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Smart Meters Alone Can’t Fix Our Problems: Why We Need a New Approach to Consumption Data

June 19, 2024
Whether capturing time-of-use data from the surging demand of new EV owners, understanding what the impact will be of heating electrification on both the electric and gas systems, or accessing real-time peak usage data to support load flexibility, timely and granular consumption data is more essential than ever.

During my 30 years in the power industry, including as a state public service commissioner, five years as a FERC commissioner, president of NARUC, and chair of PG&E’s board, I’ve recognized the value and importance of data, and how the need for it has grown over those three decades with increasing stress on our grid from growing demand and a transition to a decarbonized energy system. While society has increasingly digitized, giving people data-driven tools that support making decisions that are better for themselves, their finances, and their health, the grid remains without any true sense of real time performance or safety metrics. I can go for a walk and my phone can tell me precisely how many steps I’ve taken, but utilities are left with a “best guess” as to how many EVs are plugged in at once.

The energy transition is accelerating globally in response to a warming planet. Beyond just adopting more renewable energy sources, however, there’s also a clear need to better monitor and manage the overall consumption of electricity and natural gas. In the age of increasing electrification—homes, businesses, and industrial facilities replacing fossil fuels with electricity as direct energy sources—we need more and better data to support customer-centric load flexibility. Whether capturing time-of-use data from the surging demand of new EV owners, understanding what the impact will be of heating electrification on both the electric and gas systems, or accessing real-time peak usage data to support load flexibility, timely and granular consumption data is more essential than ever. On the customer side, it’s also time to finally ensure that everyone—especially people in disadvantaged communities and low-to-moderate income (LMI) consumers—are equitably empowered with timely information and insights to make more effective choices and have increased certainty about their utility use and what it’s costing them. Simply put, better data helps utilities plan better and better serve their customers.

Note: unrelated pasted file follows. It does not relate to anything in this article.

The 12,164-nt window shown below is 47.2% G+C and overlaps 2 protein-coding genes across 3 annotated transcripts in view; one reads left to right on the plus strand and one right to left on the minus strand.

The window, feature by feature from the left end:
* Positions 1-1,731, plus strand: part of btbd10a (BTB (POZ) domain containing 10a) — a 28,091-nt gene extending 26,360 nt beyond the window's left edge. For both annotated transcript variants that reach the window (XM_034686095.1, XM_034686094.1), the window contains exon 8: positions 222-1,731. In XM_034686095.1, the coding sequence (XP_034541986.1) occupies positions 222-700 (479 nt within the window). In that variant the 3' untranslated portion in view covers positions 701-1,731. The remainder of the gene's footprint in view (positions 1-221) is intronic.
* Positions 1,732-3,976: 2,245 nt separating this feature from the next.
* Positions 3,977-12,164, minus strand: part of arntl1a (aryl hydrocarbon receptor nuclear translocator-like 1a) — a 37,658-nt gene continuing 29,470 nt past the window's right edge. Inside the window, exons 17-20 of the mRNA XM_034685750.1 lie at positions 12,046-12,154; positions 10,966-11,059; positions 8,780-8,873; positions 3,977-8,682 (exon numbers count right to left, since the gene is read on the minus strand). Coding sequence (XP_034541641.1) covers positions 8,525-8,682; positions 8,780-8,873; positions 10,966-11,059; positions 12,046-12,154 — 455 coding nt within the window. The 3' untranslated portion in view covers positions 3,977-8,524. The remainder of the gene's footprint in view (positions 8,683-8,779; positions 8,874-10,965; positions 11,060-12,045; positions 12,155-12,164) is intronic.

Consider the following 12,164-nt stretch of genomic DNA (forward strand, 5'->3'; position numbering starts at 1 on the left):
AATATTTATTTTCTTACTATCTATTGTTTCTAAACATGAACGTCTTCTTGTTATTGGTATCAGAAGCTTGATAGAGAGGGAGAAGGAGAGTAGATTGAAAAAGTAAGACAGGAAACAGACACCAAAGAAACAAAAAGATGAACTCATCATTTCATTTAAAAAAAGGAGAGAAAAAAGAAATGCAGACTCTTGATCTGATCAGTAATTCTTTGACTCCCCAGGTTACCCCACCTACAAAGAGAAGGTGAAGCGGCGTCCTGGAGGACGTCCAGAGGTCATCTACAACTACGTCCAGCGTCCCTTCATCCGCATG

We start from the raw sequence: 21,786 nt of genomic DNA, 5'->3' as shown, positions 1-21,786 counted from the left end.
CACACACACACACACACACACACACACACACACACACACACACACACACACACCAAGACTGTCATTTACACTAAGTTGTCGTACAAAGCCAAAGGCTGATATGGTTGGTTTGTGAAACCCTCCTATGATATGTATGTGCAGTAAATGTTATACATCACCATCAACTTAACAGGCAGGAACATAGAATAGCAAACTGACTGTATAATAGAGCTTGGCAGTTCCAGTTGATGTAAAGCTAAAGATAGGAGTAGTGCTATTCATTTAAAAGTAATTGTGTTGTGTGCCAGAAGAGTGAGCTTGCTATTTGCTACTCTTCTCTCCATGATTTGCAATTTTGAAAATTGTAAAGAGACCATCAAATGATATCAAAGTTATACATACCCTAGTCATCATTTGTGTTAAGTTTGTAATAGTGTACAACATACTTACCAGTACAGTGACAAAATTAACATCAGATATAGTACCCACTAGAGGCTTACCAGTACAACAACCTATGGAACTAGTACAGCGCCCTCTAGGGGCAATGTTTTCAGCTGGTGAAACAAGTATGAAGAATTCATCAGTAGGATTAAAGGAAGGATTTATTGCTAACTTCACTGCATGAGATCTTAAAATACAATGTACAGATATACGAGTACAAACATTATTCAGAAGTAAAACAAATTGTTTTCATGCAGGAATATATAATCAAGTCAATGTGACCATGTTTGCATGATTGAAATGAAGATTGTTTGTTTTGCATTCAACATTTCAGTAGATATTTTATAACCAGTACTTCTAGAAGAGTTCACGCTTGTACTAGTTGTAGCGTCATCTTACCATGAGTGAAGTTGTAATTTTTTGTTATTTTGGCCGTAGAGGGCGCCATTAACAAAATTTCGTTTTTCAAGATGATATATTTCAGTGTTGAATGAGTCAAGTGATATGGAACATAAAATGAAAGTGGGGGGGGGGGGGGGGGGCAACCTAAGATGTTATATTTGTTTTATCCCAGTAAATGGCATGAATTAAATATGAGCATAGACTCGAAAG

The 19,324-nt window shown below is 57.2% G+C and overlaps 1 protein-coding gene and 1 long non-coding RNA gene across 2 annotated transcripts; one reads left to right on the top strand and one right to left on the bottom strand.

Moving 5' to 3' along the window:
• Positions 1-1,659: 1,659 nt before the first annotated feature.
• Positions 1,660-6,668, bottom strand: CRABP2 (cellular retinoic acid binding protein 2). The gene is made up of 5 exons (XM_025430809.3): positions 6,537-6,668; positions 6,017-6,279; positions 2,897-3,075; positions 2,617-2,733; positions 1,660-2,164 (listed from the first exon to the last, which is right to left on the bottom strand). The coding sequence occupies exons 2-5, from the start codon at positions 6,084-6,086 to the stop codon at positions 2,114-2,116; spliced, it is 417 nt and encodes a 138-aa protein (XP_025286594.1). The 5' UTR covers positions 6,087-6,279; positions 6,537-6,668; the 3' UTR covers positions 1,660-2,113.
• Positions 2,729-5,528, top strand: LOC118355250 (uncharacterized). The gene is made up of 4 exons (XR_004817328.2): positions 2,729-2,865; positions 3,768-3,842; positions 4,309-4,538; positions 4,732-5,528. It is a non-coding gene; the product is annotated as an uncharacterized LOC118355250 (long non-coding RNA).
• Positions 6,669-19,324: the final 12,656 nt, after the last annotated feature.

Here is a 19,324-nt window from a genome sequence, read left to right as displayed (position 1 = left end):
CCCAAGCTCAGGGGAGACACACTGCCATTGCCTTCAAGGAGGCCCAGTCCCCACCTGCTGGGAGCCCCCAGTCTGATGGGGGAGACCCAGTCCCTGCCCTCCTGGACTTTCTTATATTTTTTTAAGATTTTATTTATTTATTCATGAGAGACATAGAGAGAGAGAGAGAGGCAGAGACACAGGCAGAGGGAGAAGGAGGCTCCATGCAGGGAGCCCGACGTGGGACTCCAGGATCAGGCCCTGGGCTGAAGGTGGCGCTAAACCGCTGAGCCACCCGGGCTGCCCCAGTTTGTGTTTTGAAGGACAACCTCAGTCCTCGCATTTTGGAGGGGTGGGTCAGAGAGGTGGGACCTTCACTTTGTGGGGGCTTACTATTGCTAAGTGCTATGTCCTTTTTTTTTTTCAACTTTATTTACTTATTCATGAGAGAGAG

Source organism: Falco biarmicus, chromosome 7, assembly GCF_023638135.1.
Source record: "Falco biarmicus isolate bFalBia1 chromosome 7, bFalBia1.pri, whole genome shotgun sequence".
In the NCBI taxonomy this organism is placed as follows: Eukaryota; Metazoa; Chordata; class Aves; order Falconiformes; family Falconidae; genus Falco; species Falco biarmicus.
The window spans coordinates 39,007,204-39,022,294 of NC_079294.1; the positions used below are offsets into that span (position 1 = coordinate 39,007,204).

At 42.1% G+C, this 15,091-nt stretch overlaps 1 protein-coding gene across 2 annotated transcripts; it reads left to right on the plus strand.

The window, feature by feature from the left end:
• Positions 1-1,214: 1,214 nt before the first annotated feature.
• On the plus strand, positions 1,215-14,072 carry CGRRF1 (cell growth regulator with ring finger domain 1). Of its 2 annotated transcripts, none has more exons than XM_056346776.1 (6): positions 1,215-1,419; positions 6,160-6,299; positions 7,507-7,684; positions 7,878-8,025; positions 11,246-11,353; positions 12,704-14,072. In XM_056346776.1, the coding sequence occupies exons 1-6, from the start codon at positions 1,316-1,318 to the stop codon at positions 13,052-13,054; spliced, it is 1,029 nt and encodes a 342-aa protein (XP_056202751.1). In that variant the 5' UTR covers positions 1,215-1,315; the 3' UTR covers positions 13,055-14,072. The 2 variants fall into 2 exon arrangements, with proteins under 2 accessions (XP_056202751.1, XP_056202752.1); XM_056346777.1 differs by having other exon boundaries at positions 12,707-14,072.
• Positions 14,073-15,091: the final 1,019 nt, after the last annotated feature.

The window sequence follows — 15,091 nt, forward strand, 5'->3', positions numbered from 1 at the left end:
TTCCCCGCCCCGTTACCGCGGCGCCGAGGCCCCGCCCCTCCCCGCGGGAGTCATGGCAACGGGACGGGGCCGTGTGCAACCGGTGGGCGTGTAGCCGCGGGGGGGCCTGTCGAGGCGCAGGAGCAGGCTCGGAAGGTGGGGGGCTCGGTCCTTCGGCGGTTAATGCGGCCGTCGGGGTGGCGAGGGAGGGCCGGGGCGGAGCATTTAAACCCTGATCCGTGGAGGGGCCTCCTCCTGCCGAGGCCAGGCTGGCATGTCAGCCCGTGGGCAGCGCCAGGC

To enable improved demand management and more deeply engage utility customers as partners in a transformation to a cleaner, more efficient world, electric and gas utilities need timely access to granular consumption data. To that end, and to streamline operations, utilities have collectively invested billions of dollars in replacing traditional analog meters with automated meter reading (AMR) and advanced meter infrastructure (AMI) meters that transmit granular usage data directly to the utility. The scale of this upgrade has been enormous: according to the U.S. Energy Information Administration, U.S. electric utilities reached roughly 119 million AMI installations as of 2022, equal to about 72% of all electric meters (or 88% of residential customers). Despite significant market penetration, however, AMI and AMR have yielded few practical benefits for end-use customers. In fact, although these installations have helped utilities reduce their operating costs and risks by eliminating the need for manual meter reading and reducing the number of truck rolls required for service calls, the costs of meter upgrades (as well as subsequent maintenance of the network used to transmit meter data to the utility) have typically fallen on customers, contributing to higher rates and resulting monthly bills. While seeing a utility employee walking through one’s yard to the meter on the side of the house may be a thing of the past, the majority of customers today are comfortable with—and in fact are demanding—a much more interactive, digital and mobile experience with their utilities, one they’ve had for more than two decades for shopping, food and grocery delivery, travel, financial services, entertainment, social contact, and instant access to information, among others. There’s no reason they shouldn’t have it with the commodities that are essential to modern life.